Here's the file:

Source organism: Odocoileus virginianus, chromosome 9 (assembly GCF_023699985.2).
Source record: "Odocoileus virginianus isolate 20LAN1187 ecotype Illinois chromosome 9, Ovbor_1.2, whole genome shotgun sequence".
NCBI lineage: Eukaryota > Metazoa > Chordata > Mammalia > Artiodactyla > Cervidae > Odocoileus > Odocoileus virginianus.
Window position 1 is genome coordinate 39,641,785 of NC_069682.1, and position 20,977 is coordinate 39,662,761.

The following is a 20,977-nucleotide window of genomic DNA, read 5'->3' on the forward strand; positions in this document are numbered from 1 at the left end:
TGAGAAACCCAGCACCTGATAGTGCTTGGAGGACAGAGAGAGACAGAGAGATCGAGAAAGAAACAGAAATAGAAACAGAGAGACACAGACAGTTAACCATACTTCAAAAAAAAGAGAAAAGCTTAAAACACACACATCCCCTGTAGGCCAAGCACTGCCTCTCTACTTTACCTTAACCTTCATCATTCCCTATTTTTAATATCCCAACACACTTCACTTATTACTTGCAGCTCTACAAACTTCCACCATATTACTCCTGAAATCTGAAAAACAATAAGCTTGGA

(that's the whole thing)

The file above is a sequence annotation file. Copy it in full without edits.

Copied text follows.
Source organism: Odocoileus virginianus, chromosome 9 (assembly GCF_023699985.2).
Source record: "Odocoileus virginianus isolate 20LAN1187 ecotype Illinois chromosome 9, Ovbor_1.2, whole genome shotgun sequence".
NCBI lineage: Eukaryota > Metazoa > Chordata > Mammalia > Artiodactyla > Cervidae > Odocoileus > Odocoileus virginianus.
Window position 1 is genome coordinate 39,641,785 of NC_069682.1, and position 20,977 is coordinate 39,662,761.

The following is a 20,977-nucleotide window of genomic DNA, read 5'->3' on the forward strand; positions in this document are numbered from 1 at the left end:
TGAGAAACCCAGCACCTGATAGTGCTTGGAGGACAGAGAGAGACAGAGAGATCGAGAAAGAAACAGAAATAGAAACAGAGAGACACAGACAGTTAACCATACTTCAAAAAAAAGAGAAAAGCTTAAAACACACACATCCCCTGTAGGCCAAGCACTGCCTCTCTACTTTACCTTAACCTTCATCATTCCCTATTTTTAATATCCCAACACACTTCACTTATTACTTGCAGCTCTACAAACTTCCACCATATTACTCCTGAAATCTGAAAAACAATAAGCTTGGA